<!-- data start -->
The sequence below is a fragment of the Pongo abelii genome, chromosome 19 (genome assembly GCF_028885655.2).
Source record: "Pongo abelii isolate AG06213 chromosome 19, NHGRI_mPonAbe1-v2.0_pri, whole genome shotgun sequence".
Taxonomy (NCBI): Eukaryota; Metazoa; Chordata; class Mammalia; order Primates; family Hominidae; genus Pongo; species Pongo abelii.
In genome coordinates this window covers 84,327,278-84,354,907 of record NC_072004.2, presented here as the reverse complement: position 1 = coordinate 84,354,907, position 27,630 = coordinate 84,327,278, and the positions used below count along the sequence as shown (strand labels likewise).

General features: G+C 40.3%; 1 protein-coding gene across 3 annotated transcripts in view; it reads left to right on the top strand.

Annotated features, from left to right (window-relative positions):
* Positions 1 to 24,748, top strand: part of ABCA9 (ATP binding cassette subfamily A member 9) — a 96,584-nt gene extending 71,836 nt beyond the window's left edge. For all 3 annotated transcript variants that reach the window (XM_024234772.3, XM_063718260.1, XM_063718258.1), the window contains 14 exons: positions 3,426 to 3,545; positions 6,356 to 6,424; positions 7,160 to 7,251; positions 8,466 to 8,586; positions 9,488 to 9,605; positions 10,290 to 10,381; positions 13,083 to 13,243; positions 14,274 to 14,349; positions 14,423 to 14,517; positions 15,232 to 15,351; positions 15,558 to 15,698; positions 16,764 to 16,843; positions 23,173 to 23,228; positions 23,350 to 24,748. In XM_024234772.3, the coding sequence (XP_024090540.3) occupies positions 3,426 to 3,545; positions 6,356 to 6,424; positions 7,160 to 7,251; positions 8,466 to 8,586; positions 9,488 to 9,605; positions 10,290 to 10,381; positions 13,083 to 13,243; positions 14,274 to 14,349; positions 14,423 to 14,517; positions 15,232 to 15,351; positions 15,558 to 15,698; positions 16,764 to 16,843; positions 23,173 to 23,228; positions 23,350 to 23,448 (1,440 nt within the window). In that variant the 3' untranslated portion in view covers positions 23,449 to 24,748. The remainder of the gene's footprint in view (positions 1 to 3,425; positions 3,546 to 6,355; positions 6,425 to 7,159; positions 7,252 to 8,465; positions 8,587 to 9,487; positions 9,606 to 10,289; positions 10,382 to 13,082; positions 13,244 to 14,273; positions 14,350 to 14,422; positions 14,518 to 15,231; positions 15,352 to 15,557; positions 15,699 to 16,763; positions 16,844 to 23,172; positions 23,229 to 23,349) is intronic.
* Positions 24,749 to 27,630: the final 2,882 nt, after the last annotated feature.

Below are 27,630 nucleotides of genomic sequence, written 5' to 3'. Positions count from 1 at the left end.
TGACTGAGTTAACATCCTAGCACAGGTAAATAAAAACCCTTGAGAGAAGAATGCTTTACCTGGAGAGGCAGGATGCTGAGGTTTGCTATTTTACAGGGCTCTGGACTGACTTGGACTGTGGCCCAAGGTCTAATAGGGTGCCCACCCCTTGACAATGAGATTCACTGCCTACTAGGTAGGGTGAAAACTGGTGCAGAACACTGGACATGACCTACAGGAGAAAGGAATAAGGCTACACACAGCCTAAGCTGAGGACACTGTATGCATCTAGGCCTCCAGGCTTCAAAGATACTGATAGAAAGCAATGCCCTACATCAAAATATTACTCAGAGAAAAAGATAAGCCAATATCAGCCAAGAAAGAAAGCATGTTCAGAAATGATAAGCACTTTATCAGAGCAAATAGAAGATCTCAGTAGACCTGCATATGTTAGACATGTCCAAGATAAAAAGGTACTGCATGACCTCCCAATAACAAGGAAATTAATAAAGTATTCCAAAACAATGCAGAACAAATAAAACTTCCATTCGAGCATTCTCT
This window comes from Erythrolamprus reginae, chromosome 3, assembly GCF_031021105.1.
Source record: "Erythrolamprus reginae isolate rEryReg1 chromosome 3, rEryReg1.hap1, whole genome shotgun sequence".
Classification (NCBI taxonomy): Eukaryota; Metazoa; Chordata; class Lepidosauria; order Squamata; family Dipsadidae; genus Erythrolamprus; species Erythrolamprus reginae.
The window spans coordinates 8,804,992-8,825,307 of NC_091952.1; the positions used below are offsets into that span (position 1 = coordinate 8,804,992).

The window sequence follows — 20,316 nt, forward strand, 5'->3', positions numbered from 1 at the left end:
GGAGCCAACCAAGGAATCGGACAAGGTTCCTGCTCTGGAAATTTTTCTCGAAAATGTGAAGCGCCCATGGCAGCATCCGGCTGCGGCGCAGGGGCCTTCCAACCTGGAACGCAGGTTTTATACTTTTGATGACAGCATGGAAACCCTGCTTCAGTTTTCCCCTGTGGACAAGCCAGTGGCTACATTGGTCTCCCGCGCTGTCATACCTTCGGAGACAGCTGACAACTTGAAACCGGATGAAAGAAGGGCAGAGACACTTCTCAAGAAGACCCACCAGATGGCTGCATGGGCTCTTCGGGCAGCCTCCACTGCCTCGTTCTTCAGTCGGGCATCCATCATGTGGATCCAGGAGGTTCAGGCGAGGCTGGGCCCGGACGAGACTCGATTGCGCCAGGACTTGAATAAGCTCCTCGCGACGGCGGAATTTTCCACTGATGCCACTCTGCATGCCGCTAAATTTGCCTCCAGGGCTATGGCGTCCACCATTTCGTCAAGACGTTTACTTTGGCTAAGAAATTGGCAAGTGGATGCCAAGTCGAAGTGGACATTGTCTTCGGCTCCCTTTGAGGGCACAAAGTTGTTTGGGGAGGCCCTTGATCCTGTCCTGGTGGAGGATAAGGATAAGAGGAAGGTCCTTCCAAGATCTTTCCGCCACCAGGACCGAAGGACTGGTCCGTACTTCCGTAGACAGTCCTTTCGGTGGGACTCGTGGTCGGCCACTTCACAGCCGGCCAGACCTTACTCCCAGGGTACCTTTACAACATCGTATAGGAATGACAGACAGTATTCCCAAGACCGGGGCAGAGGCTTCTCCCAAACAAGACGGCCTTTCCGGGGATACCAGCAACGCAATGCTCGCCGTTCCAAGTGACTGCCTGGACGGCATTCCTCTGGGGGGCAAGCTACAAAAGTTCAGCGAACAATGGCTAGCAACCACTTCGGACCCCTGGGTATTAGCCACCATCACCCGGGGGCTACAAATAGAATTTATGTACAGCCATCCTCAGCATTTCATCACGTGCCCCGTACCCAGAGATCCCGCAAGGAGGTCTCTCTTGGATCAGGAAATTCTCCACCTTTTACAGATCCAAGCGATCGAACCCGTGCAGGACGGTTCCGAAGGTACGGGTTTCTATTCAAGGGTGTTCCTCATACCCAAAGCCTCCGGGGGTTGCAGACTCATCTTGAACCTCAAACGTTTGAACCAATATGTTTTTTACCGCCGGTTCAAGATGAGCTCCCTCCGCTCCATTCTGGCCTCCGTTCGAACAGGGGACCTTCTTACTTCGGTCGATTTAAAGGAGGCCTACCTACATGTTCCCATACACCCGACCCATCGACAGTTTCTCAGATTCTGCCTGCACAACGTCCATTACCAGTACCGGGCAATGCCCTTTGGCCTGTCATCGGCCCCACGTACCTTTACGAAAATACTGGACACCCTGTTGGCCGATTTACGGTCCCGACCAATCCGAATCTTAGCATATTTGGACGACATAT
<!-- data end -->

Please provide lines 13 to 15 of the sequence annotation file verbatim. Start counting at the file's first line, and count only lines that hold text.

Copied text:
Classification (NCBI taxonomy): Eukaryota; Metazoa; Chordata; class Lepidosauria; order Squamata; family Dipsadidae; genus Erythrolamprus; species Erythrolamprus reginae.
The window spans coordinates 8,804,992-8,825,307 of NC_091952.1; the positions used below are offsets into that span (position 1 = coordinate 8,804,992).

The window sequence follows — 20,316 nt, forward strand, 5'->3', positions numbered from 1 at the left end: